Dr. Graham Bright

Written by Dr. Graham Bright
on 25th January 2023

‘Research is formalized curiosity. It is poking and prying with a purpose’

Zora Neale Hurston

We are meant to be curious, inquisitive. It is how God made us – wanting to understand, to know - God, His works, His world, His purposes, His creation, His presence, His love, His eternal dance, His Church, His people, His kingdom more fully. We are all researchers. As we deepen our learning through (inter-)action, reflection, experimentation and ‘being’ each and every day, we are all engaged, often without realising, in processes of research. The perception of research, and in particular researchers, in the social sciences and humanities (including theology) as ensconced in ivory towers is such an unhelpful stereotype. Research should always be, ‘real world’ and ‘real life’ in its purpose and orientation in order to be useful. This, most certainly should be the emphasis in the field of Practical Theology, the discipline that generates deepening insights from the spaces between theory, practice and reflection in growing our understanding of God, and, His presence and purpose worked out in our realities. Research, then, is about developing essential links between understanding and doing, and doing and understanding.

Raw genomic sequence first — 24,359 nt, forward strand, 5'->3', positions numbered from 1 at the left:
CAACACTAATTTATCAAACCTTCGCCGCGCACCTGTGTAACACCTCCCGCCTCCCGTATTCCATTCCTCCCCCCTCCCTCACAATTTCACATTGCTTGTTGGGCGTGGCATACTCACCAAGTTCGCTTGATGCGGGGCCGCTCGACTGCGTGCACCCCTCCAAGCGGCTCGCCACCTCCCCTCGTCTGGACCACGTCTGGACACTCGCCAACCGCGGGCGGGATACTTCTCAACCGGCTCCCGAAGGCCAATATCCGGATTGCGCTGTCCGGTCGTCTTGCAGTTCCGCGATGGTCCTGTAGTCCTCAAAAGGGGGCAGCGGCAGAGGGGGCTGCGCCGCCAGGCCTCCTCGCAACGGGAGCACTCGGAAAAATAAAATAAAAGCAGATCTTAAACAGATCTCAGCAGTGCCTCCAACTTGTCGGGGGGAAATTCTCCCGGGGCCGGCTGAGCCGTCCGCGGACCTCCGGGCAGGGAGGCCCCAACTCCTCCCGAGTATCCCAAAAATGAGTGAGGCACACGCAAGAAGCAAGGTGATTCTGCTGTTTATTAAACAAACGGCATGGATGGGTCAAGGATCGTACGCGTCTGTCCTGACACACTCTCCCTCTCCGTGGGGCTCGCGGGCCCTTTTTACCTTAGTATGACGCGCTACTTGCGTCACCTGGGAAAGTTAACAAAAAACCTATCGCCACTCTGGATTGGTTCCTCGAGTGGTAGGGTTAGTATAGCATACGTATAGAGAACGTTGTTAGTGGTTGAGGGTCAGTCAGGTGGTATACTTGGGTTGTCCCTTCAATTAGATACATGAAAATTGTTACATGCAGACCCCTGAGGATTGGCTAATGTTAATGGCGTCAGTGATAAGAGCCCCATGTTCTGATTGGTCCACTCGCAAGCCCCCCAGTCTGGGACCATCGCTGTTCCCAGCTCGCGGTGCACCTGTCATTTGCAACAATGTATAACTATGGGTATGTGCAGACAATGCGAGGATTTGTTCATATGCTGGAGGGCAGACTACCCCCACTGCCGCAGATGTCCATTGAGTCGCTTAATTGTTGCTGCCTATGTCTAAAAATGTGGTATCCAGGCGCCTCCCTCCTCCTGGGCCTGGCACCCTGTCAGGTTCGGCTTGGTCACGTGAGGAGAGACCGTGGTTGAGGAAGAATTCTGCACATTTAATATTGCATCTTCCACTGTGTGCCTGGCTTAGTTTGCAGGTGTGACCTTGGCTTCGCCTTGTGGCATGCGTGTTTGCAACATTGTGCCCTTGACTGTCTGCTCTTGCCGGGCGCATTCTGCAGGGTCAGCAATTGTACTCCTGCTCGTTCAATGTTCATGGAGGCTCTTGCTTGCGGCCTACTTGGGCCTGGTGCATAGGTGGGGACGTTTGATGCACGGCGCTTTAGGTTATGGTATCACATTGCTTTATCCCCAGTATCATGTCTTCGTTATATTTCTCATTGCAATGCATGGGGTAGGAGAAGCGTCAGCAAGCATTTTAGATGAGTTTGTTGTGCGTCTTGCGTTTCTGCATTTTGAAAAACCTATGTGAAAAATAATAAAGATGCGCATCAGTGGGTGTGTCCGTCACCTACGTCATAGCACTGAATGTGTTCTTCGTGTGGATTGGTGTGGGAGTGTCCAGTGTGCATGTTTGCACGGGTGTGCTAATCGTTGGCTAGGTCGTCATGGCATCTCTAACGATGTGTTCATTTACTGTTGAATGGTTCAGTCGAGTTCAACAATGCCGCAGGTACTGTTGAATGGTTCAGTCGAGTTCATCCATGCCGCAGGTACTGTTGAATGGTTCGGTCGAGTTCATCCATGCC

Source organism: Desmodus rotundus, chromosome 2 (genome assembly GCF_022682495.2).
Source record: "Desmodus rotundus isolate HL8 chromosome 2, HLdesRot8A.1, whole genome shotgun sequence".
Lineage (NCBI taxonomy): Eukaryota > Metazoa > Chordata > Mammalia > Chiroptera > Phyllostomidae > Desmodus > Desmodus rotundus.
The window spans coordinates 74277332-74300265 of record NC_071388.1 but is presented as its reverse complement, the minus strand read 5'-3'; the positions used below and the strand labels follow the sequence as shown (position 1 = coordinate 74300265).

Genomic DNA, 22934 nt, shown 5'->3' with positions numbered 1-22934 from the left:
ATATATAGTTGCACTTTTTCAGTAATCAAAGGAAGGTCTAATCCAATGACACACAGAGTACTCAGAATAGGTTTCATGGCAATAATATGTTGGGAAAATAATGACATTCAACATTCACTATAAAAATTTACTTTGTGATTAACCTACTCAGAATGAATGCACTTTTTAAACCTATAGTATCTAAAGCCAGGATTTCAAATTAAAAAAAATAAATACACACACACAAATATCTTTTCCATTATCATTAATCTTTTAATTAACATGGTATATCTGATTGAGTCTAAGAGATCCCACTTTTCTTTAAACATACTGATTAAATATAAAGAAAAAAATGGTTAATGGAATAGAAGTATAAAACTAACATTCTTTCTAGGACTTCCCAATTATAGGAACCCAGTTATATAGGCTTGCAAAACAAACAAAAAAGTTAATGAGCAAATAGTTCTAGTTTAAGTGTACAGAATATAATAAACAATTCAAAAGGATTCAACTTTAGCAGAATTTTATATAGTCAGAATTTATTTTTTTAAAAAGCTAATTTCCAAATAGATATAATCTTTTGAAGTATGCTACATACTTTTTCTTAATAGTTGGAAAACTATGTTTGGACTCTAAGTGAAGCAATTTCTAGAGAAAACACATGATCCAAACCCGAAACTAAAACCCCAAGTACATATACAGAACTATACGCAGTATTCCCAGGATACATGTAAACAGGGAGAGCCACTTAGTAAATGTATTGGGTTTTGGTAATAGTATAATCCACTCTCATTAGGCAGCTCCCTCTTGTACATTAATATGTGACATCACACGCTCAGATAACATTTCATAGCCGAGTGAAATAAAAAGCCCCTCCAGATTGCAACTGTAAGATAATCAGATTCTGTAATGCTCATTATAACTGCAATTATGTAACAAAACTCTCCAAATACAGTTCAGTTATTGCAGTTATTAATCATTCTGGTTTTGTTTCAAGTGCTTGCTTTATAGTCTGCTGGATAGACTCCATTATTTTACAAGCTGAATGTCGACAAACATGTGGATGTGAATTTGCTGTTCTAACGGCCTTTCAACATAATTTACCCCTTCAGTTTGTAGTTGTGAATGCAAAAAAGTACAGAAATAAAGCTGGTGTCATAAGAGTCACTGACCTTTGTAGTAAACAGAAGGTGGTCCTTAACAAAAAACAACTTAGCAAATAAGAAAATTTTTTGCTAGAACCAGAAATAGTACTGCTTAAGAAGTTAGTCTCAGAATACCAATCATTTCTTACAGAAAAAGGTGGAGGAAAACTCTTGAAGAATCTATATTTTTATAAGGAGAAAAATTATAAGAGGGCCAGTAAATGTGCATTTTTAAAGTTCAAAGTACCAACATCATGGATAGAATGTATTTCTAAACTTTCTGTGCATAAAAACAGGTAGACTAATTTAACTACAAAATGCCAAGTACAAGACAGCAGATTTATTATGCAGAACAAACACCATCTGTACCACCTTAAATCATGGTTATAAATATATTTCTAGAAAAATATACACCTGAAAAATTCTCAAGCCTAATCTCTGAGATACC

It is a mystery that God is both in, and, transcends the temporal and cultural. This is why God places the Church in context to mirror, mediate and translate Godself and His eternal love, purposes and intentions for people, and, the whole of creation in, through and across time, space and culture (Ward, 2017). In this view, Practical Theology allows us to develop the practice of theology and to draw on a range of tools and perspectives to develop and grow the work of Christ as praxis (Bennett et al., 2018; Graham et al., 2019; Root, 2014). Research is essential to this endeavour. It represents an important discipline from which we can learn, deliberate, reflect, share and promote wider growth and holistic flourishing (shalom) as an expression of Missio Dei[1]. It holds the potential to enable learning from one context to broaden perspective and deepen possibilities in others. This is never to claim generalizabilities, which deny the nuances of Christ’s embodied work in different contexts, and in the uniqueness of different lives, but it does promote the possibilities of enthusing ‘learning as lived’ in God’s ‘here and now’ kingdom. The multi-faceted nature of ecclesiology and missiology through which we are called to walk with people (as Christ incarnate also walked with the Other) in their suffering, sadness and joy, and through which we are called towards hope that challenges and transcends suffering (Moltmann, 2021; Wright, 2018) represents the foundational underpinnings of living theology (Root, 2014). Practical Theology, then, calls us to draw upon and synthesize work from different disciplines in the generation of living insights that speak critically and reflexively back to the human condition, and, Christ’s living and active, ‘here and now’ redemption of it. These disciplines become interlocutors with which theology itself reveals and speaks truth to culture and context. In this sense, Practical Theology should be a living wisdom that draws on doctrinal insights, lived experiences and a deep commitment to the embodiment of God’s kingdom ‘on earth as it is in heaven’. It is a form of lived, living (alive and growing) practical wisdom that draws on multiple perspectives – the Greek word for this wisdom, found in scripture, is sunesis[2]. But for it to draw on that which is lived and experienced, it must be founded on inquiry and reflection - upon research. Not so much the number crunching, clinical ‘cold’ research of the physical sciences, which are designed to examine a different set of often more (but nonetheless often very useful) reductionist questions. Rather, research in Practical Theology is rightly often more heuristic, observational and ‘subjective’ in its approaches. In this way it enables a depth of understanding which offer insights into the human soul and of God’s redeeming work, both pastorally and prophetically through the incarnational and transcendent: relationships, church, community and society.